About 10 wind up in my “maybe” pile. A few others go right into my purse, for intended use in the next 72 hours.
Here’s a “purse” recipe I just came across today, that changes my whole approach to the egg hunt/brunch taking place at my mom’s house on Saturday. Key Lime Yum looks both simple and stunning — and springy and brunchy and creamy and a whole bunch of other luscious-y things.
I want to go home and make it. Right now.

Posted in: Uncategorized
Posted: April 20th, 2011

I have a fun game to play. I’m putting together a story including “Tweets” about readers’ moms.
A “Tweet” is a message of 140 characters or less. You don’t have to know anything about Twitter to take part. You can just write a message and send it in.
Characters include letters, spaces and punctuation, so the message would be short, One or two sentences.
Here’s a sample:

“I love my mother because she makes good pancakes. And because she’s raised me with strength, tenderness, courage and laughter. And pancakes.”

I’d love to hear what you would come up with to honor your mom.
The story is to run on the Living page May 8, so you can surprise her with a message for the world to see.
To submit a message, just leave a comment here or send me an e-mail at jennie.geisler@timesnews.com.
I look forward to reading what you have to say!

Posted in: Uncategorized
Posted: April 20th, 2011

I'm hoping my family works up a good appetite during our first egg hunt.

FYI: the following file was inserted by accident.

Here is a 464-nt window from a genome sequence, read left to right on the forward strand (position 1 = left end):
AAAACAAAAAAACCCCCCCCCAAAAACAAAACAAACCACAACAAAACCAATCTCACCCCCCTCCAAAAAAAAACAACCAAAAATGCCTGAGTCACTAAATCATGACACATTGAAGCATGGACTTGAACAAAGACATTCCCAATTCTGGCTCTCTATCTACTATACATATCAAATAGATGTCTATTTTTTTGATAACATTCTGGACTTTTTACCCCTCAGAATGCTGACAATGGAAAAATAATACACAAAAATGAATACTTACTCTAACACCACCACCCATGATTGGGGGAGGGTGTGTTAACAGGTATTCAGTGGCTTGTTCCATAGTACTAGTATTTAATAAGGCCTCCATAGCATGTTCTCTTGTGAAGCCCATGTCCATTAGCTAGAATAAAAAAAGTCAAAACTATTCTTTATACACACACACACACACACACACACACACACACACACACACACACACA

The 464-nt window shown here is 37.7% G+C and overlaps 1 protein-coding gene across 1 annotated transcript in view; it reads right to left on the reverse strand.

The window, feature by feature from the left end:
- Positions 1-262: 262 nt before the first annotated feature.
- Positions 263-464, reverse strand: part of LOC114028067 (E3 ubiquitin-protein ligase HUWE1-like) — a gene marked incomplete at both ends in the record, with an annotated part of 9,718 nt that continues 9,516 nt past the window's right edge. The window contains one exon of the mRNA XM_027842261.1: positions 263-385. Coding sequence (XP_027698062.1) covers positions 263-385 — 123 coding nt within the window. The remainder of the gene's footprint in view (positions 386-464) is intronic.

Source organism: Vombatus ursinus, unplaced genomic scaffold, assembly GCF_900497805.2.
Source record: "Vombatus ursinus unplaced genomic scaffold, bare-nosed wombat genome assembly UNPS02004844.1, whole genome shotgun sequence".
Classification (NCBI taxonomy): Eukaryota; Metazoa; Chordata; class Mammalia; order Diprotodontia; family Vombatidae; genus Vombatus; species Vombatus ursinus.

My side of the family is having an Easter egg hunt and brunch Saturday. We’ve never done this before, and I’m really looking forward to it.
When I was growing up, we didn’t have many Easter traditions because we were usually on the road driving to or from Florida where we visited my grandmother on spring break.
I have memories not of baskets and chocolate, but of searching for open restaurants and car repair places, of my brother throwing up in the car from sun poisoning and of being nearly killed by my father when Matt and I broke a glass jar of mustard in the back of the Suburban.
Here’s hoping that this year will be different.
I’ve written about this casserole before, but it’s been a while, and I’ll be digging it out Friday night. It’s from my mother-in-law.
HUTCHISON BRUNCH CASSEROLE
4 eggs
3/4 teaspoon dry mustard
3 cups low-fat milk, divided
1 (10-ounce) can 98 percent fat-free cream of mushroom soup
1/2 teaspoon salt
6-8 slices whole-wheat bread, slightly stale, cubed
1 pound cooked ham, in small dice or julienne strips
2 cups 2 percent-milk-fat sharp cheddar cheese, shredded

1. Combine eggs, slightly beaten, dry mustard and 2 1/2 cups milk. Set aside.
2. Combine soup, 1/2 cup milk, salt. Set aside.
3. Cover bottom of a 9-by-13-inch pan with a layer of bread cubes. Sprinkle with half the ham, half the cheese and pour on half the milk mixture. Repeat with remaining ingredients, topping with soup mixture, saving 1/2 cup cheese.
4. Cover and refrigerate overnight.
5. Preheat oven to 350 degrees and remove casserole from refrigerator. Bake, covered 1 1/2 hours. Remove cover, sprinkle with remaining cheese and bake until cheese is melted and casserole is bubbling.
6. Allow to cool and set at least 15 minutes before serving.
Serves 8

Posted in: Uncategorized
Posted: April 19th, 2011

My family has been eating pizza for 7 straight days. This is highly unusual, but circumstances converged into a perfect pizza storm.